The opera satirizes feminism, women's education, and Darwinian evolution, which were controversial topics in conservative Victorian England. Princess Ida is based on a narrative poem by Alfred Tennyson called The Princess, and Gilbert had written a farcical musical play, based on the poem, in 1870. He lifted much of the dialogue of Princess Ida directly from his 1870 farce. It is the only Gilbert and Sullivan opera in three acts and the only one with dialogue in blank verse.
By Savoy Opera standards, Princess Ida was not considered a success due, in part, to a particularly hot summer in London in 1884, and it was not revived in London until 1919. Nevertheless, the piece is performed regularly today by both professional and amateur companies, although not as frequently as the most popular of the Savoy operas.
Princess Ida is based on Tennyson's serio-comic narrative poem of 1847, The Princess: A Medley. Gilbert had written a blank verse musical farce burlesquing the same material in 1870 called The Princess. He reused a good deal of the dialogue from this earlier play in the libretto of Princess Ida. He also retained Tennyson's blank verse style and the basic story line about a heroic princess who runs a women's college and the prince who loves her. He and his two friends infiltrate the college disguised as female students. Gilbert had to write entirely new lyrics for Princess Ida, since the lyrics to his 1870 farce were written to previously existing music by Jacques Offenbach, Rossini and others.
Tennyson's poem was written, in part, in response to the founding of Queen's College, London, the first college of women's higher education, in 1847. When Gilbert wrote The Princess in 1870, women's higher education was still an innovative, even radical concept. Girton College, one of the constituent colleges of the University of Cambridge, was established in 1869. However, by the time Gilbert and Sullivan collaborated on Princess Ida in 1883, a women's college was a more established concept. Westfield College, the University of London's first women's college, had opened in 1882. Thus, women's higher education was in the news in London, and Westfield is cited as a model for Gilbert's Castle Adamant.
Increasingly viewing his work with Gilbert as unimportant, beneath his skills, and repetitious, Sullivan had intended to resign from the partnership with Gilbert and Richard D'Oyly Carte after Iolanthe, but after a recent financial loss, he concluded that his financial needs required him to continue writing Savoy operas. Therefore, in February 1883, with Iolanthe still playing strongly at the Savoy Theatre, Gilbert and Sullivan signed a new five-year partnership agreement to create new operas for Carte upon six months' notice. He also gave his consent to Gilbert to continue with the adaptation of The Princess as the basis for their next opera. Later that spring, Sullivan was knighted by Queen Victoria and the honour was announced in May at the opening of the Royal College of Music. Although it was the operas with Gilbert that had earned him the broadest fame, the honour was conferred for his services to serious music. The musical establishment, and many critics, believed that Sullivan's knighthood should put an end to his career as a composer of comic opera — that a musical knight should not stoop below oratorio or grand opera. Having just signed the five-year agreement, Sullivan suddenly felt trapped.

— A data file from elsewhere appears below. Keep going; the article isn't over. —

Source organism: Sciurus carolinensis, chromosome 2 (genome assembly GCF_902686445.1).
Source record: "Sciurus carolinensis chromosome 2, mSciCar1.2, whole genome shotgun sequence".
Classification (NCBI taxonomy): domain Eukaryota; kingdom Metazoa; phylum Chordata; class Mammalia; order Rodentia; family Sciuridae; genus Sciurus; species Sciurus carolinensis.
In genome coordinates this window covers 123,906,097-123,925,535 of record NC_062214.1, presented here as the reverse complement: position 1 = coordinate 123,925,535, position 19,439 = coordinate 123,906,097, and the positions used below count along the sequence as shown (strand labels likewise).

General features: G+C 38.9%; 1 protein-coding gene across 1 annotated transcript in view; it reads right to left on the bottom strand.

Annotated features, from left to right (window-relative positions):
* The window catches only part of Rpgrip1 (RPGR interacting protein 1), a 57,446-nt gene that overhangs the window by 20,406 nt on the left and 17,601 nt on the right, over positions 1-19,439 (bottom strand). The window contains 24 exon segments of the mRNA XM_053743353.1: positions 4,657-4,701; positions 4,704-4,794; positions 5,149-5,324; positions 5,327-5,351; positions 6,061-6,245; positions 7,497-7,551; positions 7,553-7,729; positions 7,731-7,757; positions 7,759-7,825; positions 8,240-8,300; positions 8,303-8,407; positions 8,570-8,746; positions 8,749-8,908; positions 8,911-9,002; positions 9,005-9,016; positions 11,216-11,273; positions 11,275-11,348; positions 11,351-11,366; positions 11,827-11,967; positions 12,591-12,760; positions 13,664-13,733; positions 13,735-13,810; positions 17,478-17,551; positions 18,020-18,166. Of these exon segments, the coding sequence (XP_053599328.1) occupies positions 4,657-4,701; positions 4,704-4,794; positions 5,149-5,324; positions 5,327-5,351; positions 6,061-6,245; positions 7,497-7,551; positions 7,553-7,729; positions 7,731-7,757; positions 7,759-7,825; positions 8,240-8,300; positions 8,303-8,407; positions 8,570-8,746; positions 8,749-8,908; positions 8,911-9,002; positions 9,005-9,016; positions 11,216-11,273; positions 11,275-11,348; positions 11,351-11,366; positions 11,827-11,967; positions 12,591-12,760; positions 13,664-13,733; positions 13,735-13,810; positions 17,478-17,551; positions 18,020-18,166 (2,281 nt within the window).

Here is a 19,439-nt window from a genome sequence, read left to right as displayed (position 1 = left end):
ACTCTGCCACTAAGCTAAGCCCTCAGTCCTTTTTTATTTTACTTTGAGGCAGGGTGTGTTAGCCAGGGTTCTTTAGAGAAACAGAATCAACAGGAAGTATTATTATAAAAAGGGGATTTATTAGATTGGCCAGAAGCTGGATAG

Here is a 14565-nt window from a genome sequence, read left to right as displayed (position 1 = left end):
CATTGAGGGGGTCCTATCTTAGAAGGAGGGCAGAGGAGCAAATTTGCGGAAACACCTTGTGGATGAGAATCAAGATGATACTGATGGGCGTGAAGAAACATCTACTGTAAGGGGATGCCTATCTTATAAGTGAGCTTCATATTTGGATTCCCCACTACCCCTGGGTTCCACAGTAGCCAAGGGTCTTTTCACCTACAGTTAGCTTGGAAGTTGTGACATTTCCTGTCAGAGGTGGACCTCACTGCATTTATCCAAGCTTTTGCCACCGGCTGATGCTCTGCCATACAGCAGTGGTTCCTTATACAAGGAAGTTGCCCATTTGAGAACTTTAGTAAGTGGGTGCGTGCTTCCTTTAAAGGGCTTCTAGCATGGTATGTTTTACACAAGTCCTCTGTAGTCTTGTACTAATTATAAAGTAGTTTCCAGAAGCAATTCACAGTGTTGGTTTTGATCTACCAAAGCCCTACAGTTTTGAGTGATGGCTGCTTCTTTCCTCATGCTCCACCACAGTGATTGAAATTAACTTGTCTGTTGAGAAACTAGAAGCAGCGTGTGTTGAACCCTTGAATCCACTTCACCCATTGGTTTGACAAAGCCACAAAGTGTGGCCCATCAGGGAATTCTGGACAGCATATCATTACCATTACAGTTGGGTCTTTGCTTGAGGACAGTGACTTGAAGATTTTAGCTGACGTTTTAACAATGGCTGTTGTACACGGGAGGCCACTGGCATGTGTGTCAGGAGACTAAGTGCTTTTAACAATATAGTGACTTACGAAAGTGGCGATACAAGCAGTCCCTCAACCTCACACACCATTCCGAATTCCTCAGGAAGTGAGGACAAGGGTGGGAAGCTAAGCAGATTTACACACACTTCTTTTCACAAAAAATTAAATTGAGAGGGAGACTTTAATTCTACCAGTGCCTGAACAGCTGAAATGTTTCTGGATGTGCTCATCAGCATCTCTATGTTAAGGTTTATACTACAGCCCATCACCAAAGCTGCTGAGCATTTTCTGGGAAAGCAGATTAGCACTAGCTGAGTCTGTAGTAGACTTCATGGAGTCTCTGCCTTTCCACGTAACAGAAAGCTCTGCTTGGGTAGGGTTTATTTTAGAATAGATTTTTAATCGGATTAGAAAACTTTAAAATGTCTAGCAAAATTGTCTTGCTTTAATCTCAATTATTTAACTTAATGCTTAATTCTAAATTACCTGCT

By the end of July 1883, Gilbert and Sullivan were revising drafts of the libretto for Ida. Sullivan finished some of the composition by early September when he had to begin preparations for his conducting duties at the triennial Leeds Festival, held in October. In late October, Sullivan turned his attentions back to Ida, and rehearsals began in November. Gilbert was also producing his one-act drama, Comedy and Tragedy, and keeping an eye on a revival of his Pygmalion and Galatea at the Lyceum Theatre by Mary Anderson's company. In mid-December, Sullivan bade farewell to his sister-in-law Charlotte, the widow of his brother Fred, who departed with her young family to America, never to return. Sullivan's oldest nephew, Herbert, stayed behind in England as his uncle's ward, and Sullivan threw himself into the task of orchestrating the score of Princess Ida. As he had done with Iolanthe, Sullivan wrote the overture himself, rather than assigning it to an assistant as he did in the case of most of his operas.
The previous Savoy opera, Iolanthe, closed after 398 performances on 1 January 1884, the same day that Sullivan composed the last of the musical numbers for Ida. Despite grueling rehearsals over the next few days, and suffering from exhaustion, Sullivan conducted the opening performance on 5 January 1884 and collapsed from exhaustion immediately afterwards. The reviewer for the Sunday Times wrote that the score of Ida was "the best in every way that Sir Arthur Sullivan has produced, apart from his serious works.... Humour is almost as strong a point with Sir Arthur... as with his clever collaborator.... The humour of the piece also drew the comment that Gilbert and Sullivan's work "has the great merit of putting everyone in a good temper. The praise for Sullivan's effort was unanimous, though Gilbert's work received some mixed notices.